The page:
What is the proper way to plant tomatoes?
Plant tomatoes in the garden after the danger of frost is past. In central Iowa, it's usually safe to plant tomatoes around May 10. Gardeners in southern Iowa can plant one week earlier, while those in northern counties should wait an extra week. The last practical date for planting tomatoes is approximately June 20.
Plant tomatoes in full sun. The planting site should receive at least six hours of direct sun each day. If the plants are in peat pots, tear off the top edge or make sure the top edge is well below the soil surface once planted. If the top edge of the peat pot is exposed to the air, it will act like a wick and draw water from the soil around the plant. If the tomatoes are in plastic pots or cells, carefully tap out the plants.
Set plants into the soil up to their first true leaves. Pinch off the bottom leaves of tall, lanky transplants and lay them sideways in a trench. Carefully bend the stem upward so that the upper few inches of stem are above the soil surface. Roots will develop all along the buried stem.
Spacing of plants depends on the growth habit of the variety and training system employed. Indeterminate tomatoes grown in wire cages should be spaced two to three feet apart, while a three- to four-foot spacing would be appropriate for indeterminate tomatoes allowed to sprawl over the ground.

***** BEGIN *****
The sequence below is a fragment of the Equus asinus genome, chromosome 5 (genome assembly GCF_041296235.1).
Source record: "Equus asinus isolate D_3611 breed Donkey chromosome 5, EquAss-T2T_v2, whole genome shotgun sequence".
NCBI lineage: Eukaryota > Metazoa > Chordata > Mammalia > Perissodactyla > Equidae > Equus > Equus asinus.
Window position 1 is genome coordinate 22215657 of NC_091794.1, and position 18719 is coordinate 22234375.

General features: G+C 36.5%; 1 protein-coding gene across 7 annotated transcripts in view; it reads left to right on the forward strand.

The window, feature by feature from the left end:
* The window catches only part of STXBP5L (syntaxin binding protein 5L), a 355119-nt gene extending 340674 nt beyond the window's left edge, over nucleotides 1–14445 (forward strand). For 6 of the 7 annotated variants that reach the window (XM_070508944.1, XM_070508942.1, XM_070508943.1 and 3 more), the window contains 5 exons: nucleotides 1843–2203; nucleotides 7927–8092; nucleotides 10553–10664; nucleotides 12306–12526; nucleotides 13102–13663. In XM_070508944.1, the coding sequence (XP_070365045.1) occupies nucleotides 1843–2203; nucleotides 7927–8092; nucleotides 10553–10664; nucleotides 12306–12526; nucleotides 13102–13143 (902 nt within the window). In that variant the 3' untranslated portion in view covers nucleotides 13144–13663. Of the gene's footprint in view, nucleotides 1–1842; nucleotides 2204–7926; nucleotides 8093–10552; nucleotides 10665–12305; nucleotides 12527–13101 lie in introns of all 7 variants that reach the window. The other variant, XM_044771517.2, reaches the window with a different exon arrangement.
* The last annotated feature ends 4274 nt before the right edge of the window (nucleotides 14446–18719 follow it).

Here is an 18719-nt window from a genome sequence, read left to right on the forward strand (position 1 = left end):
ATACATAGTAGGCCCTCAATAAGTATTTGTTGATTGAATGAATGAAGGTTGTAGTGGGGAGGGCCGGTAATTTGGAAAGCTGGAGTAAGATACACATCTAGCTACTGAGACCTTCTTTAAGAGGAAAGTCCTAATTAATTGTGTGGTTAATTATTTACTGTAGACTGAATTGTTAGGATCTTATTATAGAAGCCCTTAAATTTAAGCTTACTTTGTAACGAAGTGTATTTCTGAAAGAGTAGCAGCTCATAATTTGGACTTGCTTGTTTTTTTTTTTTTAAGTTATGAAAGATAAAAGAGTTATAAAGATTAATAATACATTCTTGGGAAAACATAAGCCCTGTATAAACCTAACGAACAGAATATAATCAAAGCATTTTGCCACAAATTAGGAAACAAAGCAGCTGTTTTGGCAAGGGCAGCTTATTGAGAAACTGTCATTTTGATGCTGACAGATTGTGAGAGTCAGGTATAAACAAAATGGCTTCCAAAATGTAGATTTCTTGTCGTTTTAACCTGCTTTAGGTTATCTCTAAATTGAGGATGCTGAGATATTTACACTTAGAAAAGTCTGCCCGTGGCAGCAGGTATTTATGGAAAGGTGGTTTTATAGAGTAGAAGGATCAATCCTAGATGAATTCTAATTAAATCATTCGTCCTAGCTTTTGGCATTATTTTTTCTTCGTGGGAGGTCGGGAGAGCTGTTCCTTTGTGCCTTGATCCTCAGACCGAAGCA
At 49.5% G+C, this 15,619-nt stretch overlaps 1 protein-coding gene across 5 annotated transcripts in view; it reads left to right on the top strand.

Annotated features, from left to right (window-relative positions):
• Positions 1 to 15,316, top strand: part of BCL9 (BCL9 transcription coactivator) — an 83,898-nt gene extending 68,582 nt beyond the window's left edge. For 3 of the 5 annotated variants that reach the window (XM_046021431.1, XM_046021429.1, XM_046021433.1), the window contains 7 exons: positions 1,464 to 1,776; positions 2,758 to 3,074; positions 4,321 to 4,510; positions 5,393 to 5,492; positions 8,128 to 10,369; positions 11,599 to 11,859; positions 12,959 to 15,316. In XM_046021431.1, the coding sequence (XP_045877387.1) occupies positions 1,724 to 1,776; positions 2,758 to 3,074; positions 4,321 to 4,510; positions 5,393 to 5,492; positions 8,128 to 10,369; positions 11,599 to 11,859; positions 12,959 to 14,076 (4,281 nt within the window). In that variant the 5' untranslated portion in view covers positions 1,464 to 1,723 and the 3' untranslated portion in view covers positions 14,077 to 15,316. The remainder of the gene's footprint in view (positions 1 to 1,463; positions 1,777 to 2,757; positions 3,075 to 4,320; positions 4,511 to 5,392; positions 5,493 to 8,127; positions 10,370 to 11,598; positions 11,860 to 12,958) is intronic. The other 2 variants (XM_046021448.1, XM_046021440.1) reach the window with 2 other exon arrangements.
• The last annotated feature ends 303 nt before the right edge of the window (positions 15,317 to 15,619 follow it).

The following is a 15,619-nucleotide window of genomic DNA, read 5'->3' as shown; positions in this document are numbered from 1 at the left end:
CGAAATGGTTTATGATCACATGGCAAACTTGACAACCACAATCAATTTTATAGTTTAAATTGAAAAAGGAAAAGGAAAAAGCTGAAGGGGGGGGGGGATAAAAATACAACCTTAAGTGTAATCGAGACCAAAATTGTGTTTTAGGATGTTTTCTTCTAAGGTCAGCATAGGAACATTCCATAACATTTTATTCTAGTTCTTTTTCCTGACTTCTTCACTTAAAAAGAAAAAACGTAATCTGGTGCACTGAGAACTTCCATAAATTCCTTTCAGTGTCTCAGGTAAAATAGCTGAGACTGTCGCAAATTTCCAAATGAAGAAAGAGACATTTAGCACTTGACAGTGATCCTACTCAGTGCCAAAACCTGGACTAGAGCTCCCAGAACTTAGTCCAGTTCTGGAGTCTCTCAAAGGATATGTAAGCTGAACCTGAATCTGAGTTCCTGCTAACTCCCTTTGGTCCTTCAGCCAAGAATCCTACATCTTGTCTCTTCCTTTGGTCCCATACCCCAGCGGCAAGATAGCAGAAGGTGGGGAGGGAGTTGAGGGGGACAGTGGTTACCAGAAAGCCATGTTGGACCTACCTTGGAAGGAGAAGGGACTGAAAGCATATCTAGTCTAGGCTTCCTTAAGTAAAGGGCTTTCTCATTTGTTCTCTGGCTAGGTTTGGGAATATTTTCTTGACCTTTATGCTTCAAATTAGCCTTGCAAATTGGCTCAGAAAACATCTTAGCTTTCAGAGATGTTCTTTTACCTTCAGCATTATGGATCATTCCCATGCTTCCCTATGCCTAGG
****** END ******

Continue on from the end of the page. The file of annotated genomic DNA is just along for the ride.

Determinate tomatoes can be planted two to 2-1/2 feet apart. Rows should be spaced about four feet apart.
I haven't had much success growing beets. What can I do to ensure a good crop?
Beets perform best in loose, well-drained soils in full sun. The planting site should receive at least six hours of direct sun each day.
The most common problem growing beets is not thinning the planting. Proper spacing is essential for a quality crop. Thinning is especially important for beets since every beet is actually a fruit that contains several seeds. Thin the beet planting when the seedlings are three inches tall.
Remove the smaller, weaker seedlings and leave the stronger, more vigorous plants. After thinning, plants should be spaced three to four inches apart.
Poor germination may be another problem. Poor germination may result from the crusting of the soil surface or dry soil conditions. Crusting can be prevented by lightly mulching the seeded row with sawdust, peat moss or dry grass clippings. Water the row during dry weather to promote germination.
Are there any landscape plants that won't be attacked by Japanese beetles?
Japanese beetles feed on more than 400 species of plants. Commonly attacked plant hosts include peach, cherry, plum, apple, linden, birch, elm, Norway maple, horse chestnut, willow, grape, raspberry, Virginia creeper, rose, hollyhock, hibiscus, dahlia and zinnia.
Plants that are rarely attacked by Japanese beetles include red maple, magnolia, white oak, red oak, common lilac, burning bush, hydrangea, forsythia, rhododendron, boxwood, holly, juniper, arborvitae, yew, fir, spruce, pine, impatiens, begonia, ageratum, columbine, sedum, coral bells and coreopsis.